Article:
In contrast to ‘A Week without Social Media’ this is an experiment I wouldn’t recommend unless you wanna feel lonely, piss off your clients and live in a social bubble. The only thing I enjoyed was going out without having my phone on me. Do you ever do that? Or do you wanna be reachable at all times?


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12 thoughts on “One month without a phone

  1. I don’t like being attached to my phone. My new work (nothing special, no life or death situations) provides me with a landline, but it seems like everyone has each other’s cell and the call each other all the time. I refuse to do it. If you cannot reach me on my office phone chances are I’m busy and not just ignoring the phone. And if I was, I would ignore your cell call anyway.
    Often times I wish to go out without my phone, but then I think of emergencies, and so I take it with me.

    1. Oh I don’t like when clients have my cell. I don’t like being called in general and not at crazy office hours. This world we live in, however, doesn’t roll that way and in the end I am grateful for the possibilities smartphones and social media gives us. It’s just hard to monitor the usage. I also think about emergencies and ‘what happens when I miss that important call’. I don’t think that has ever happened but I take it with me. Now I’m kinda glad my dying phone reminded me that it’s really not necessary to be connected 24/7.
      Thanks for the thoughtful reply!

    1. I wouldn’t do it again either unless my Huawei lasts similarly as my old Samsung lol But you can try going out with a phone – that was actually really nice fore a change 🙂 Thanks for commenting!

  2. I think your experiment was marvelous! Would I do it? I cringe to think no. I use the excuse I’m a short, older, pretzelly kind of woman that needs my phone in case i get lost. Or in trouble. That’s a lame excuse, because I use my phone all day. Maybe that’s why I can’t sleep at night. I can’t give it up completely, but I am not going to let it run me anymore. Thanks for the pep talk.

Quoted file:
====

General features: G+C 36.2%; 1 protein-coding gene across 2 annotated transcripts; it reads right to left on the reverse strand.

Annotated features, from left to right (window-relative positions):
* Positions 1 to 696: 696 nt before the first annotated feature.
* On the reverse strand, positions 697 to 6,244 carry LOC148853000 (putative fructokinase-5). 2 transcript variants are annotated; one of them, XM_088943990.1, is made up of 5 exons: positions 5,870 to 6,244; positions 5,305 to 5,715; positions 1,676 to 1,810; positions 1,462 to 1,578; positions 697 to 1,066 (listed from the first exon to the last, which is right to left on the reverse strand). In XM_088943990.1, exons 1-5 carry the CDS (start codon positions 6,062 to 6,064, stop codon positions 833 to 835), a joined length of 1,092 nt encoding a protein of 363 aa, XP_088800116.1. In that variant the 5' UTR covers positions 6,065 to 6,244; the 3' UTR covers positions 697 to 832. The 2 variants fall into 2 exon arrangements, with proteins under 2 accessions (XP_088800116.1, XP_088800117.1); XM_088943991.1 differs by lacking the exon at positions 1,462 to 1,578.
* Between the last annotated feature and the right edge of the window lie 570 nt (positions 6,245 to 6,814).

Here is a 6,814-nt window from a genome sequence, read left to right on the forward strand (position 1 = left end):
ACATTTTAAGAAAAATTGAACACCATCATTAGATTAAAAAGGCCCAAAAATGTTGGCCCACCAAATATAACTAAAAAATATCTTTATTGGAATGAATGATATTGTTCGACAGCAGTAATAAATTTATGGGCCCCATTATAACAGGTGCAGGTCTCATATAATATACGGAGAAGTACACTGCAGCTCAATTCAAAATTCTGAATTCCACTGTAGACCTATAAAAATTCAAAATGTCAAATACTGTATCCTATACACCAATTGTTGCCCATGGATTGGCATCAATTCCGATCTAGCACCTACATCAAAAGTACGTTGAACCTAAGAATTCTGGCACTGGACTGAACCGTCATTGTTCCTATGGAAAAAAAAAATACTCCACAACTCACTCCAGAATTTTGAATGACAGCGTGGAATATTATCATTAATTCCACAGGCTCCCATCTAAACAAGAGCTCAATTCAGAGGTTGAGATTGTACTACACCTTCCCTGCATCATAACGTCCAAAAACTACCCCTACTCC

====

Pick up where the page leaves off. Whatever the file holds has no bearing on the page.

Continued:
1. Haha I totally get it! And I wouldn’t wanna live like I had to again. But it also made me realize that it CAN be nice to disconnect for just a couple of hours. And you’re totally right about your phone affecting your sleep… I always advise people to turn it on airplane mode or at least deactivate the internet while sleeping 🙂 Good look and thanks for the comment!

  3. Well done, Mr Adventurous!
    I have a friend that went back to an analog style cell phone versus a smartphone last year and loves it. He says it makes him much more present in his daily life…and I believe it!
    Good for you both!

    1. Uh, love the title! To be honest, writing about it makes it more interesting to try things, like I did here. Even though I wouldn’t wanna go back to an older phone I understand everyone who does. I personally try to set limits, e.g. don’t allow apps to use push messages, turn my phone on airplane mode when I’m sleeping etc. Of course, there’s always temptation.
      Thanks for the feedback! xoxo

    1. Thank you very much. It was interesting, I’ll give it that. But I wouldn’t wanna do it again (till the next phone, probably). xoxo